By Double Flame of Art: Chen Hui-chiao for Chen Hui-Chiao (陳慧嶠)

For more than two decades, artist and gallery operator Chen Hui-chiao has nurtured a creative space for avant-garde art.

Cloud, sphere, bird and sea, encompassing both form and sound … I am the space where I am. 
—Chen Hui-chiao, 2012

In 1988, 24-year-old Chen Hui-chiao (陳慧嶠) became a cofounder and the planning director of the IT Park Gallery & Photo Studio, which was named after the nearby Yitong Park in downtown Taipei. The gallery was conceived as a noncommercial, open space for artists working in a more experimental, avant-garde vein. For more than two decades, Chen’s efforts in that direction have made her a leading light in Taiwan’s contemporary arts scene. “While we’ve had more computerized and digital modes of art creation due to advances in technology in recent years, we’ve done basically the same things since the gallery opened,” she says. “Among our 10 exhibitions each year, four to five of them are for young artists who are usually students or recent graduates.”

Many of those who started their art career at IT Park have seen their careers progress at home and abroad. “It would be fair to say that IT Park has been a major springboard for local contemporary artists who then went on to gain a presence at art museums and international exhibitions,” curator and art critic Wang Chia-chi (王嘉驥) notes in a tribute to the 20th anniversary of IT Park’s founding. Since the early 1990s, Chen has been invited to exhibit her works in countries and territories including Australia, Germany, Hong Kong, Japan, Scotland, South Korea, Turkey and the United States.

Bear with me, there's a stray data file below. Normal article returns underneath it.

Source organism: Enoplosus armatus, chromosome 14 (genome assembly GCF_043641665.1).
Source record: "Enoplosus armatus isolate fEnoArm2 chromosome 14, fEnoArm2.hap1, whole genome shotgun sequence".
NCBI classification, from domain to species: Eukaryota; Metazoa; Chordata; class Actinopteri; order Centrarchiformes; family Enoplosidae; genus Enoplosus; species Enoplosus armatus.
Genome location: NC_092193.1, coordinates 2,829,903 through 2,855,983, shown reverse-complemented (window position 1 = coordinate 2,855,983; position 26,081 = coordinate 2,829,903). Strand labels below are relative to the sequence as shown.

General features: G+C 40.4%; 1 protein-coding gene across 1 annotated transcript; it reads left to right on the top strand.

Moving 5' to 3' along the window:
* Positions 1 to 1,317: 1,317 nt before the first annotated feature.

For Wang, now a lecturer in the Department of Arts and Design at National Hsinchu University of Education in northern Taiwan, IT Park plays a unique role among local art institutions. On the one hand, public art museums in Taiwan usually lack a clear focus on either traditional or contemporary art, while on the other, private galleries tend to be operated according to the taste of collectors and usually at the expense of more experimental works, he says. In contrast, “IT Park presents mostly groundbreaking artistic styles and offers quite different perspectives and room for creation,” Wang says. IT Park’s notable creative spirit can be attributed in large part to Chen, who is not only the gallery’s central administrator, but also a prolific artist. She insists that working in gallery management and creating art at the same time help rather than hinder each other. “Artwork might be a solution to the artist’s own problems or a reflection of the artist’s internal world,” she says. “But when works go on public display, they must be considered in relation to the space and be responsive to interpersonal exchanges.” In other words, the creation of an artwork might be done at a distance from society, but after that it also has an inherently social dimension, she says.

With respect to her own artistic journey, Chen says the beginning of her involvement with IT Park marks a clear dividing line between her earlier love of drawing and later serious practice of fine art. She says she had a great interest in drawing during childhood and already knew that she wanted to pursue it as a career by the time she was a junior high school student. In 1979, Chen entered one of Taiwan’s first specialized fine art classes for regular secondary school students at You De High School in Taipei, where she received standard art training in subjects such as sketching, watercolors and ink painting.

Relying on Instinct